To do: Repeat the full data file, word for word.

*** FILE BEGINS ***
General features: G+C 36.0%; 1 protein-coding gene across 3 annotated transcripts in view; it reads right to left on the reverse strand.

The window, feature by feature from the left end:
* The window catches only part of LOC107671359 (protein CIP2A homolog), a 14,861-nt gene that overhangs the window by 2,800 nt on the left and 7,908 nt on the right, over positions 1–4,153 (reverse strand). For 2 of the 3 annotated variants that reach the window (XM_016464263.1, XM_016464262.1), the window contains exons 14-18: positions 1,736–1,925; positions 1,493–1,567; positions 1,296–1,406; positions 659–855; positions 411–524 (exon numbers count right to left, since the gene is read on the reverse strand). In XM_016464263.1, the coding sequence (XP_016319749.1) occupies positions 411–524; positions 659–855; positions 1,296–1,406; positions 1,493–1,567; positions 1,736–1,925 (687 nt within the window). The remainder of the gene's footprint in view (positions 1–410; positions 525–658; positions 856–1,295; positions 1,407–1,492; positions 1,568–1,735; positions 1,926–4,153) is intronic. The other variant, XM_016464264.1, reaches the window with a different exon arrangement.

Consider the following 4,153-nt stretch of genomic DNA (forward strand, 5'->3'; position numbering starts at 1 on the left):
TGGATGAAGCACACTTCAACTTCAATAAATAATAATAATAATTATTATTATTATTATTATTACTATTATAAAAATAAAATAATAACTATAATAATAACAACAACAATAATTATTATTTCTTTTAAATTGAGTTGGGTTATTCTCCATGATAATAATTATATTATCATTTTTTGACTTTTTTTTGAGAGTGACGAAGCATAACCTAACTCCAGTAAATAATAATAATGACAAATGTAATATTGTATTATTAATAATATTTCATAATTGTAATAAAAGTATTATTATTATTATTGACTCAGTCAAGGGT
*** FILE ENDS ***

General features: G+C 36.0%; 1 protein-coding gene across 3 annotated transcripts in view; it reads right to left on the reverse strand.

The window, feature by feature from the left end:
* The window catches only part of LOC107671359 (protein CIP2A homolog), a 14,861-nt gene that overhangs the window by 2,800 nt on the left and 7,908 nt on the right, over positions 1–4,153 (reverse strand). For 2 of the 3 annotated variants that reach the window (XM_016464263.1, XM_016464262.1), the window contains exons 14-18: positions 1,736–1,925; positions 1,493–1,567; positions 1,296–1,406; positions 659–855; positions 411–524 (exon numbers count right to left, since the gene is read on the reverse strand). In XM_016464263.1, the coding sequence (XP_016319749.1) occupies positions 411–524; positions 659–855; positions 1,296–1,406; positions 1,493–1,567; positions 1,736–1,925 (687 nt within the window). The remainder of the gene's footprint in view (positions 1–410; positions 525–658; positions 856–1,295; positions 1,407–1,492; positions 1,568–1,735; positions 1,926–4,153) is intronic. The other variant, XM_016464264.1, reaches the window with a different exon arrangement.

Consider the following 4,153-nt stretch of genomic DNA (forward strand, 5'->3'; position numbering starts at 1 on the left):
TGGATGAAGCACACTTCAACTTCAATAAATAATAATAATAATTATTATTATTATTATTATTACTATTATAAAAATAAAATAATAACTATAATAATAACAACAACAATAATTATTATTTCTTTTAAATTGAGTTGGGTTATTCTCCATGATAATAATTATATTATCATTTTTTGACTTTTTTTTGAGAGTGACGAAGCATAACCTAACTCCAGTAAATAATAATAATGACAAATGTAATATTGTATTATTAATAATATTTCATAATTGTAATAAAAGTATTATTATTATTATTGACTCAGTCAAGGGT